What do you get if you add 81 meetings with 275 attendees, 200 hours of discussion, and 247 cups of tea?

The answer is Te Ara ō Whakatū, Nelson’s Draft City Centre Spatial Plan.

Informed by community groups representing a wide variety of people in Nelson, the Plan is a 30-year vision for the future of our Smart Little City.

It comprises eight actions that will transform our city into an even greater people-focussed place, full of green spaces, where more people live, and visitors want to linger longer.

Pending a decision at a Council meeting on Thursday 26, August, further formal public consultation on Te Ara ō Whakatū will open on 30 August. This may change depending on the COVID-19 alert level.

Nelsonians will be able to read the plan and submit feedback at shape.nelson.govt.nz/city-centre-spatial-plan. If the COVID-19 alert level allows it, a summary of the Plan will also be delivered to every house in our region, and there will be copies available at our customer service centre, public libraries in Nelson and Stoke, bars, cafes, and retail outlets throughout the city centre.

If this is not possible to achieve, copies of the summary will be available at Shape Nelson.

City Centre Development Lead Alan Gray says he is looking forward to hearing what the people of Nelson have to say about the Plan.

“What really came through in our engagement with community groups is a set of shared values. We all want to see our city become a destination; somewhere you visit not just for work or to see the pharmacist, but for a day out, or a special evening with friends."

Urban Development Subcommittee Chair Judene Edgar said the Plan was a chance for Nelson to stand out from the crowd.

"We want people to recognise Nelson as a welcoming, people-friendly city. Te Ara ō Whakatū builds on our heritage, culture, arts and existing facilities and infrastructure, to produce a blueprint for the future of our city."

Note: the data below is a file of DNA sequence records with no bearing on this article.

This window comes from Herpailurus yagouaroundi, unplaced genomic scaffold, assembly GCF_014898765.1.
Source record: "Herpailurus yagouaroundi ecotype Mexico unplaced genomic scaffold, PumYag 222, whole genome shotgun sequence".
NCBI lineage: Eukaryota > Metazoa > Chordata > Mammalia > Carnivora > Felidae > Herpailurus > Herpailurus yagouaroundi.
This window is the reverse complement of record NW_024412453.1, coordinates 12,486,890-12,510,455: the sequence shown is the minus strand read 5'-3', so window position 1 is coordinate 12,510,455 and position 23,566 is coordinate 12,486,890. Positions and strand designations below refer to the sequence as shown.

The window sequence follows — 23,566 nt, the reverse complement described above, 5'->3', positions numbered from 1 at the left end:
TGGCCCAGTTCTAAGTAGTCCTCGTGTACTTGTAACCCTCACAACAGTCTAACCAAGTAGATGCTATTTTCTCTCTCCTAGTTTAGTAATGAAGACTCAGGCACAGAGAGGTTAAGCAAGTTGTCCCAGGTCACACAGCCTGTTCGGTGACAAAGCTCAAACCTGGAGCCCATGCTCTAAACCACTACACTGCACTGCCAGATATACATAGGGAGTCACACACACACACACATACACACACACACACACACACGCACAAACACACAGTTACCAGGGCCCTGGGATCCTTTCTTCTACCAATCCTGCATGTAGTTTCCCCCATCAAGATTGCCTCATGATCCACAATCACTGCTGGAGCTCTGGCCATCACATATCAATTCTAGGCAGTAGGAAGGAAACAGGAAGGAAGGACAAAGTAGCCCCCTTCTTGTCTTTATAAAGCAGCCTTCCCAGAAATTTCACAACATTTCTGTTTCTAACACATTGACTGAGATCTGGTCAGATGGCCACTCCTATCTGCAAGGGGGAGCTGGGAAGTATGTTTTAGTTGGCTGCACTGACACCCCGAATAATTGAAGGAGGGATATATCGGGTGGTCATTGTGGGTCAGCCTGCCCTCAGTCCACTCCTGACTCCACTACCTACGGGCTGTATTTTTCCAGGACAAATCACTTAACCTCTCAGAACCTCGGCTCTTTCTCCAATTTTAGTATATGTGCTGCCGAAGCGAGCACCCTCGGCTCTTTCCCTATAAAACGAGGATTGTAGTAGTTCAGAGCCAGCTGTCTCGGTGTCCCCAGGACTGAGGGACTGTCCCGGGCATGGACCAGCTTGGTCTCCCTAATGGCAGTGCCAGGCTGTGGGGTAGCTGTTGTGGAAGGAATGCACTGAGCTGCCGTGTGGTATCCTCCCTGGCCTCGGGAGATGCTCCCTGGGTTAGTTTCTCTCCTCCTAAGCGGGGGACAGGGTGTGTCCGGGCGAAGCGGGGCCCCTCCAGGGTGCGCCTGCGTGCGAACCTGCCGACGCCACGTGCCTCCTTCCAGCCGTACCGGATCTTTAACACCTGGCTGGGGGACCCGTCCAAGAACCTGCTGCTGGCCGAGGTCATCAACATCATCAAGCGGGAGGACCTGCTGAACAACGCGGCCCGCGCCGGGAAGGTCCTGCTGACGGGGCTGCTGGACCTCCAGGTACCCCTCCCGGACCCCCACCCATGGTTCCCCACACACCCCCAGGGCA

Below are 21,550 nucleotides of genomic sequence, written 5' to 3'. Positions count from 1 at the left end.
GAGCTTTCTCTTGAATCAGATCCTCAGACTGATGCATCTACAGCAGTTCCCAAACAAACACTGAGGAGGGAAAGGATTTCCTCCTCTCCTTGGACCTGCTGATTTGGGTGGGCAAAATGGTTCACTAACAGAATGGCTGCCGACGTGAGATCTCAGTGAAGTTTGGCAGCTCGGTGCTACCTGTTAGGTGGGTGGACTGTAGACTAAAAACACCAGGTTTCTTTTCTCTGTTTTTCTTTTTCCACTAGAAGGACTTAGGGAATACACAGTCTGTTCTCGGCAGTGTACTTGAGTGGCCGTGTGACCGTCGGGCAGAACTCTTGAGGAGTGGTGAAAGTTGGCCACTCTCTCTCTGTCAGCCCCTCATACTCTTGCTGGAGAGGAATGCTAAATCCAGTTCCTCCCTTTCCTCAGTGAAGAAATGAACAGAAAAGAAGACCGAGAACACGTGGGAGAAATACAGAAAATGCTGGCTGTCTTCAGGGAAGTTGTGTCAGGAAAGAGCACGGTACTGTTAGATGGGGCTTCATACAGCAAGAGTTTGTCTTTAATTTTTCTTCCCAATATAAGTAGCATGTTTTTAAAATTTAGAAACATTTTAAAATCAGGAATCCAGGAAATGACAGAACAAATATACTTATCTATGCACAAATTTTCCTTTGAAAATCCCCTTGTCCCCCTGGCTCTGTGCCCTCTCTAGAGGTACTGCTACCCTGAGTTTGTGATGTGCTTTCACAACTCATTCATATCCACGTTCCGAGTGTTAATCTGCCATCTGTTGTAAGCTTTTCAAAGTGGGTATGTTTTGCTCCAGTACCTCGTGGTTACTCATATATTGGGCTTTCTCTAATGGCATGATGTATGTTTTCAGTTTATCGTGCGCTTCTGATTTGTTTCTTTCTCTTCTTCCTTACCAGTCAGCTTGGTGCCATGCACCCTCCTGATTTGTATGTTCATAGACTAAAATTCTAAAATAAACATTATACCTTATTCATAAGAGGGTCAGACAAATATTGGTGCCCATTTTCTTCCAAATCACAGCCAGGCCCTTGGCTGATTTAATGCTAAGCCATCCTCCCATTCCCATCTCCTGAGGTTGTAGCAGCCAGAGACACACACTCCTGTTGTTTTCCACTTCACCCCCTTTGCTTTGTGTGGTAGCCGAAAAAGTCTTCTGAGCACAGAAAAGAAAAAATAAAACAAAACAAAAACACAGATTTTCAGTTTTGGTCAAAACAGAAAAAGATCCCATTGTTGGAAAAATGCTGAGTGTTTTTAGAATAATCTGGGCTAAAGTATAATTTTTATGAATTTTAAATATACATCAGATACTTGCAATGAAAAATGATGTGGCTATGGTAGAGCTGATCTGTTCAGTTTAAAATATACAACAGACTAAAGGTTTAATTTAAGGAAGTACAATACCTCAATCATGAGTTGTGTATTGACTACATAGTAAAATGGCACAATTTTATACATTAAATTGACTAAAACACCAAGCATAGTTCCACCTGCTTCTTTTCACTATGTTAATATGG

Alan Gray and Judene Edgar on Te Ara ō Whakatū's eight actions:

Seeing Ourselves: “We should never underestimate Nelson’s cultural identity. Our unique mix of independent retailers, restaurants, bars and cafes is one of the things that makes us stand out from the crowd – we should play to that strength.” - JE

Raising Residents: "What if we raised the number of people who live in our city centre from 100 – 2000? This would cause a transformation for nightlife for Nelson. Busier streets would mean our shops might find it worthwhile opening a bit later, greater opportunities for more hospitality businesses, and a sense that Nelson is still alive even after the sun sets." - AG

Streets for People: “Nelson needs to transform its city centre from a place where people drive in for work or shop, to one where they also live, socialise, relax and enjoy life. Imagine Hardy and Bridge Streets as a place where people stop and linger, while they enjoy a coffee or lunch.” - JE

Great Places: "Great places are the social spots in Nelson’s city centre where people meet, catch-up, and have fun. Places where people stay longer and enjoy the unique city experience Nelson offers. A growing worker and resident population will demand more social spaces offering greater appeal to people across a wide age range." - AG

Greener Streets: “Let’s plant 1000 trees in our city centre and benefit from the natural shade and their beauty, not to mention the mental health benefits and the work they would do to sequester carbon emissions. With more people living centrally, our green streets will be many people’s front gardens.” - JE

Linked up laneways: “Laneways give people the opportunity to explore their city and see it from a new angle. They encourage people to explore and stay in the area, thereby benefitting local businesses and the community. The success and importance of laneways in modern urban environments is evident in forward thinking cities worldwide.” - AG

Precinct Power: “Our city centre must have strong links to other nearby precincts. The students at NMIT, library users at the Riverside Precinct, knowledge workers at the new Sci-Tech Precinct. We need to make it easier for people to walk between these areas, so they choose not to use their car, and we also need to provide a city centre that these people want to visit." - JE

People at Play: “An urban park, yes. But not just an urban park. Our public life survey showed very little evidence of young children at play in our city centre. That has to change, and one way we can do that is with informal opportunities for play throughout the city. Our street furniture, our public art – both have the potential for playful interactions.” - AG